In the developing world, there is a clear tradeoff between economic growth and environmental security. In the early stages of development, sustainability is difficult to maintain as countries try to achieve capital accumulation, with basic human needs being prioritized over environmental protection. Later, as development is attained, human capital, wealth and strong institutions mean that the industrial processes are likely to use fewer natural resources and produce less pollution. Following the approach of Costantini and Monni (2008), this paper revisits the relationship between natural resource availability, economic growth and the environment, using an integrative paradigm and a panel of 62 countries during the years 1990–2007. This is implemented through combining the Resource Curse Hypothesis model (RCH), which focuses on the impact of resource abundance on economic growth, with the Environmental Kuznets Curve (EKC), which considers the effect of economic growth on environment. Moreover, institutional quality is considered as an extra aspect in the system of equations. The RCH literature is based on the empirical model proposed by Sachs and Warner (1997). This model was based on endogenous growth theory with a Dutch disease feature. Sachs and Warner (1997) stressed the idea that a negative relationship between natural resource abundance and economic growth imposed a conceptual puzzle, as it was expected that resource abundance should increase investment and thereby growth rates. However, what was noticed was that resource-poor economies were the world's star performers like Korea, Taiwan and Hong Kong, while many resource-rich economies underwent adverse reactions in growth during the 1970s and 1980s. Other authors built on this model by adding or altering different independent variables and different econometric methodologies. Therefore, the RCH model's structure is based on growth rate of per capita income as a dependent variable and independent variables such as initial per capita, trade policy, government efficiency, and investment rates. On the other hand, the theory suggests that EKC has an inverted U-shape curve relating economic growth to environmental degradation such as air pollutants, river quality, carbon emissions, and deforestation. Different studies could not establish the hypothesized inverted U-shaped relationship for all kinds of indicators. This paper aims at extending the study implemented by Costantini and Monni (2008) that relates the three above mentioned dimensions within a cross-country framework to a simultaneous panel equation construction. These empirical results will provide further means of recognizing the interrelation between natural resources, economic growth and the environment and the importance of understanding these links for sustainable development. Moreover, it provides input for policy debates over sustainable development paths that satisfy countries’ needs while preserving the environment for future generations for developing countries. The remainder of the paper is organized as follows. Section 2 first sheds light on RCH and EKC literature. Section 3 portrays the research methodology. In Section 4, the data used is described and the construction of indices measuring the dimensions of sustainability and resource intensity is illustrated. The estimation results are presented in Section 5. Section 6 concludes while offering some policy recommendations.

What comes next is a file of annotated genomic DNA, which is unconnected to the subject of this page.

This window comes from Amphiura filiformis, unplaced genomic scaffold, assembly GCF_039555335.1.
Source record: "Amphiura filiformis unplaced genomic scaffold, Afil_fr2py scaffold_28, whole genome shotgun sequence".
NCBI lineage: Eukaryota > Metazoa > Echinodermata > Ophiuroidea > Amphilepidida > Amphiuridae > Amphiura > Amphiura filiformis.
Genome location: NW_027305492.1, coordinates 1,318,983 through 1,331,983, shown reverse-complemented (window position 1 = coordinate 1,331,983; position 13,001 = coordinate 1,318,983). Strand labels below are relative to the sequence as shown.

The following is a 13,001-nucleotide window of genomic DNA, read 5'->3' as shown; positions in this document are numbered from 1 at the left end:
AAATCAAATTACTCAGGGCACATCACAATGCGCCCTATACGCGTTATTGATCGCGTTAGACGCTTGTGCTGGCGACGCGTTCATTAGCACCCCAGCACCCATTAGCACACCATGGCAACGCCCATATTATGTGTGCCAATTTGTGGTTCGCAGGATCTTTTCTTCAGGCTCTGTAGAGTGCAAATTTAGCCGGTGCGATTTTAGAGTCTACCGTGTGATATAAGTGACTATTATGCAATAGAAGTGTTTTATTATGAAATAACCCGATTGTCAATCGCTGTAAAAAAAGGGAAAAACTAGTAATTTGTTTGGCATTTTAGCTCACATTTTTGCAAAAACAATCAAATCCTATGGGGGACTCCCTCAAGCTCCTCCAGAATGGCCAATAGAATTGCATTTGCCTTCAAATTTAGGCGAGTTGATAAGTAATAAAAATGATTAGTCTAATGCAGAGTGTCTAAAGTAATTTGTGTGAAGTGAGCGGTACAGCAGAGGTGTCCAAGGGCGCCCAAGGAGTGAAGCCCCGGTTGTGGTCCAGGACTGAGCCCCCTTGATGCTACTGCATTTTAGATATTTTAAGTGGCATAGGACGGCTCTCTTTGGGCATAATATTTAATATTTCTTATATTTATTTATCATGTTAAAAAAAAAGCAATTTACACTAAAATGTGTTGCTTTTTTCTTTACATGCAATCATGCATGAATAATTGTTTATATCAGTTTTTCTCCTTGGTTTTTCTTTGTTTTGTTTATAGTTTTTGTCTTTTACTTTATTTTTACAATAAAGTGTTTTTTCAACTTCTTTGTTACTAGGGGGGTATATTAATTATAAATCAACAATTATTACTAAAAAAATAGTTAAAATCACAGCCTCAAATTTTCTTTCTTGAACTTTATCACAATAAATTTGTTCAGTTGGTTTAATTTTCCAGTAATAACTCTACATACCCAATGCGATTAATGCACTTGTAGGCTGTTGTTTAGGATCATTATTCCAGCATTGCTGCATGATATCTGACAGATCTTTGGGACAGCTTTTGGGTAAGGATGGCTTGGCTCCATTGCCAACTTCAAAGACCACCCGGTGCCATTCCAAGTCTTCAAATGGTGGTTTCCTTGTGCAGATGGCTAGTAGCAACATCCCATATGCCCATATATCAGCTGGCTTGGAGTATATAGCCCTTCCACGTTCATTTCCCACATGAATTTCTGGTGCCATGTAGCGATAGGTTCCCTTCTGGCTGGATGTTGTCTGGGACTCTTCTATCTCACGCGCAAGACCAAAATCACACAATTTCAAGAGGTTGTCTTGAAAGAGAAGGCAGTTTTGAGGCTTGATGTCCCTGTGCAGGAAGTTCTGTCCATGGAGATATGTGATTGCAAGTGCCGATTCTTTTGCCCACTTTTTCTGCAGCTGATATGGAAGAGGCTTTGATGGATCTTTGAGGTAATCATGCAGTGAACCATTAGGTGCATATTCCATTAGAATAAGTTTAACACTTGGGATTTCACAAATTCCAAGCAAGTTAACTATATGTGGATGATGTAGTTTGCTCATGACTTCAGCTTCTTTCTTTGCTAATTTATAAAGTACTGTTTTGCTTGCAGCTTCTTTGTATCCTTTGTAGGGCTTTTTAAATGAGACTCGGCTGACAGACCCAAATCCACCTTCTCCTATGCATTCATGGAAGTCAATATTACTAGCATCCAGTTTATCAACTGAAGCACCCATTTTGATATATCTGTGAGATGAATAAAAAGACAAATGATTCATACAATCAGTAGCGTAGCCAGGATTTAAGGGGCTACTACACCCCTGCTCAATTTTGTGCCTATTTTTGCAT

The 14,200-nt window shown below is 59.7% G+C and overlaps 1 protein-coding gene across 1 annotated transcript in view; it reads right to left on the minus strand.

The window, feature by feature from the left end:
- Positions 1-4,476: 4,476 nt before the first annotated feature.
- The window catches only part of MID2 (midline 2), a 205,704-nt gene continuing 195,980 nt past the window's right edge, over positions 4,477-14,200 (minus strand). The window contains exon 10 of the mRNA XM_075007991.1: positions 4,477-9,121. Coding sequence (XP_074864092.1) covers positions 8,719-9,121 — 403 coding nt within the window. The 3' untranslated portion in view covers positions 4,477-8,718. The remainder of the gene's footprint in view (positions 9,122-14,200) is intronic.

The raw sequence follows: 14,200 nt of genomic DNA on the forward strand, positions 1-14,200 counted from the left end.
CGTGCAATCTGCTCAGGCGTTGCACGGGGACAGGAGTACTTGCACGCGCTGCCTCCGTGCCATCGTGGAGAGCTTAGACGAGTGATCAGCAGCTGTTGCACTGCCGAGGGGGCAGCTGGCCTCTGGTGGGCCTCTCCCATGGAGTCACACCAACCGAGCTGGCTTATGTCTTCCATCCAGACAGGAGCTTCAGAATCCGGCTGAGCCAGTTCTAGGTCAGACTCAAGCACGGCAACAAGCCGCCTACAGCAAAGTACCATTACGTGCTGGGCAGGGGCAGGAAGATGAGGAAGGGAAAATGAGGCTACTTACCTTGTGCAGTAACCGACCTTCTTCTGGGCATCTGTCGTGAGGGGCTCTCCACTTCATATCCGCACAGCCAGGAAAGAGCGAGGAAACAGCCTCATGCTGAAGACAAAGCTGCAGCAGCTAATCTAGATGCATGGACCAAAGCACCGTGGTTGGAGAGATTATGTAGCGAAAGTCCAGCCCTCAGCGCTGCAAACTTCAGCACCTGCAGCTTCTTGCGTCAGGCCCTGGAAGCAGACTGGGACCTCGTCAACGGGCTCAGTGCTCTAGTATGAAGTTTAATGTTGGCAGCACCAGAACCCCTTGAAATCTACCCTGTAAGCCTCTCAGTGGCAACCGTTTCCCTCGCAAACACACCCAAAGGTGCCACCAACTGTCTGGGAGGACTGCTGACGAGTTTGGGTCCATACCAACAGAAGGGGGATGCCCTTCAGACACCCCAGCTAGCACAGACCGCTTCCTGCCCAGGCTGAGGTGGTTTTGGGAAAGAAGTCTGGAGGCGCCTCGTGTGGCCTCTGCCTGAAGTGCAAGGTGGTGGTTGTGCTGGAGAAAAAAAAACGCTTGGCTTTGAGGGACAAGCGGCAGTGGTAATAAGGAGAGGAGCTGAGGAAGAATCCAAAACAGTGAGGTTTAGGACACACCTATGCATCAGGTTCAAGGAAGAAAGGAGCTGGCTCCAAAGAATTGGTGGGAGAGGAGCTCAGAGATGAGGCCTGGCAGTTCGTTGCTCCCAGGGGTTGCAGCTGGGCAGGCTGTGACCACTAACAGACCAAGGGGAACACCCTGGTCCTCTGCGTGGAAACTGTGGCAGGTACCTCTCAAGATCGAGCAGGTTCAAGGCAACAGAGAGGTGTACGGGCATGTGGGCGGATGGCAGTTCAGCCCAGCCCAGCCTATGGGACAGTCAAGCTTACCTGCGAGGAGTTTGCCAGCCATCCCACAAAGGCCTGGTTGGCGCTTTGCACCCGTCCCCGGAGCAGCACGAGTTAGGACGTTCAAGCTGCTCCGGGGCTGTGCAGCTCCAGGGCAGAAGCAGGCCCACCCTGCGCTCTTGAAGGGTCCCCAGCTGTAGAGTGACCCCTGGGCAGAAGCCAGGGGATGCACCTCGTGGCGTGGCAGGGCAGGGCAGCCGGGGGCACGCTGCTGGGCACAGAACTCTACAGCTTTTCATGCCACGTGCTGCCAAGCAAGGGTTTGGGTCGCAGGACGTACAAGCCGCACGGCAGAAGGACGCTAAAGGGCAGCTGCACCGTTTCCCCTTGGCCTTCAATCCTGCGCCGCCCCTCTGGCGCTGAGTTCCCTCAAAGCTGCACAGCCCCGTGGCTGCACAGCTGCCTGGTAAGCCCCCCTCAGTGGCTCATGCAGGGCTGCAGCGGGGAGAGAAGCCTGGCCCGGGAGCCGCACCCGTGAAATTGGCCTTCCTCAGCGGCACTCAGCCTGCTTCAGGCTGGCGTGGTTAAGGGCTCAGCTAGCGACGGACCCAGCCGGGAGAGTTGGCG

نتیجه گیری انگلیسی
In this paper, the growth–environment relationship is analyzed. The main conclusion is that an interlocking relationship exists between natural resource availability, economic growth, and the environment. The results support the idea proposed by Giddings et al. (2002) that these three dimensions have to be represented as three interconnected rings that are all needed to reach sustainable development. However, the concept of sustainable development paths that satisfy countries’ needs while preserving the environment for future generations is not met. In addition, a resources curse seems to exist, which negatively affects environment quality. The curse arises from both mineral and fuel exports. The paper also finds evidence that countries are focusing on sustaining the social and economic dimension of sustainable development without taking the environmental dimension seriously. Therefore, an empirical framework that takes into consideration economic growth and environment quality, given the quality of institution, is essential. Given the analysis, the following country level policies may be suggested. Countries have to focus on having a better rule of law in order to improve institution quality. However, a warning should be given to countries with good institution quality since the analysis revealed that they are not taking environment quality seriously. Another important result is that education subsidies have a direct impact on institution quality and low investment in education negatively affects growth. Therefore, it is recommended that governments spend more on education in order to accumulate human capital for the future. Moreover, the investment rate and foreign direct investment are found to directly force higher level of economic growth. Consequently, countries must have higher levels of gross capital formation and encourage foreign capital investment to take place using local resources. Last but not least, after the analysis of the results, we urge future studies to take into consideration the endogeneity problem and adopt panel datasets in order to improve the efficiency of econometric estimates.